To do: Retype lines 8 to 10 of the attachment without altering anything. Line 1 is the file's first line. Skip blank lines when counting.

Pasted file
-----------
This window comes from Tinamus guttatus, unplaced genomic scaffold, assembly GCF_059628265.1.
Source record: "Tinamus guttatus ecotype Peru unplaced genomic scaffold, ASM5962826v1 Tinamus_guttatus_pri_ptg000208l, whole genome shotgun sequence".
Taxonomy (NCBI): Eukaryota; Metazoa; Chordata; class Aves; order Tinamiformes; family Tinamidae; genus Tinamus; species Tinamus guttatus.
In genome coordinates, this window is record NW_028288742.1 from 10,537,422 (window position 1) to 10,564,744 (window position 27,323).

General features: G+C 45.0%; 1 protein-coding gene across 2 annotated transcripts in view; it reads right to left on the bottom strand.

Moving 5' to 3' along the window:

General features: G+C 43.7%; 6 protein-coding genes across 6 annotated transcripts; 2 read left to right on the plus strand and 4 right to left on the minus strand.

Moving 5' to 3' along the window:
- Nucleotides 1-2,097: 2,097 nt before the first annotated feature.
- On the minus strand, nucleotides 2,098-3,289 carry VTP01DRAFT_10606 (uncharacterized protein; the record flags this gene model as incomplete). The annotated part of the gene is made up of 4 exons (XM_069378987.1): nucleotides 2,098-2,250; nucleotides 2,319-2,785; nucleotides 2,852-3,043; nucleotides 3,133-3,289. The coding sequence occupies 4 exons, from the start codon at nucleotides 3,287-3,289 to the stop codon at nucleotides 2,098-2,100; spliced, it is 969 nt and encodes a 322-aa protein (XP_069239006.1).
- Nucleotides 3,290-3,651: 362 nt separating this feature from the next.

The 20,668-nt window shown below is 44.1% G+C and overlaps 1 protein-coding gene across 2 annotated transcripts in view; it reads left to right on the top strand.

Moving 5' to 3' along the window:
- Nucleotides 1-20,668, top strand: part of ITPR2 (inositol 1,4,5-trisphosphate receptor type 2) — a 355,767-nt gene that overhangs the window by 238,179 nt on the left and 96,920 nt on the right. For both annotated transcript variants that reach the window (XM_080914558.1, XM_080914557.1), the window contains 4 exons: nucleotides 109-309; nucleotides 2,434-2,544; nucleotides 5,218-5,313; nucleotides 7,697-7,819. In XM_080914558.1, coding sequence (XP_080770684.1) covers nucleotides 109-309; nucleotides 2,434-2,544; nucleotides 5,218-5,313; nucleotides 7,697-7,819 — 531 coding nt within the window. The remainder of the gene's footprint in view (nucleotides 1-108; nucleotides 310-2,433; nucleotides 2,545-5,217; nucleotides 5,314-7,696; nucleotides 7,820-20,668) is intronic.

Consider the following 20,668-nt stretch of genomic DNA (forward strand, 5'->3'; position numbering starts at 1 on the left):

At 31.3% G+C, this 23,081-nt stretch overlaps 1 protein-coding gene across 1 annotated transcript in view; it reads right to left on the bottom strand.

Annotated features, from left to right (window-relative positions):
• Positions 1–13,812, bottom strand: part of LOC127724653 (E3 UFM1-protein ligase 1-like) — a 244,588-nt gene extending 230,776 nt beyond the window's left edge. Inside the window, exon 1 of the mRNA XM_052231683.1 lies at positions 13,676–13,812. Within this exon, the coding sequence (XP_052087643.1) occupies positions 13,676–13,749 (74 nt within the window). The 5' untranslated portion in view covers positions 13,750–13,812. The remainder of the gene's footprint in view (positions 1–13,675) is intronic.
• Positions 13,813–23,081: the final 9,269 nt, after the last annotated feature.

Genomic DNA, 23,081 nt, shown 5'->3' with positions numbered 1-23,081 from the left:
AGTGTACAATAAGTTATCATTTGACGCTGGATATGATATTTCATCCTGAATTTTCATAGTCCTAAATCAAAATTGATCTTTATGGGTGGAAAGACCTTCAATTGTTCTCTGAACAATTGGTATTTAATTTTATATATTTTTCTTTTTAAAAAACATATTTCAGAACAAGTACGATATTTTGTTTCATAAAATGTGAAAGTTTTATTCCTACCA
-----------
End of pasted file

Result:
Moving 5' to 3' along the window:
- Nucleotides 1-2,097: 2,097 nt before the first annotated feature.
- On the minus strand, nucleotides 2,098-3,289 carry VTP01DRAFT_10606 (uncharacterized protein; the record flags this gene model as incomplete). The annotated part of the gene is made up of 4 exons (XM_069378987.1): nucleotides 2,098-2,250; nucleotides 2,319-2,785; nucleotides 2,852-3,043; nucleotides 3,133-3,289. The coding sequence occupies 4 exons, from the start codon at nucleotides 3,287-3,289 to the stop codon at nucleotides 2,098-2,100; spliced, it is 969 nt and encodes a 322-aa protein (XP_069239006.1).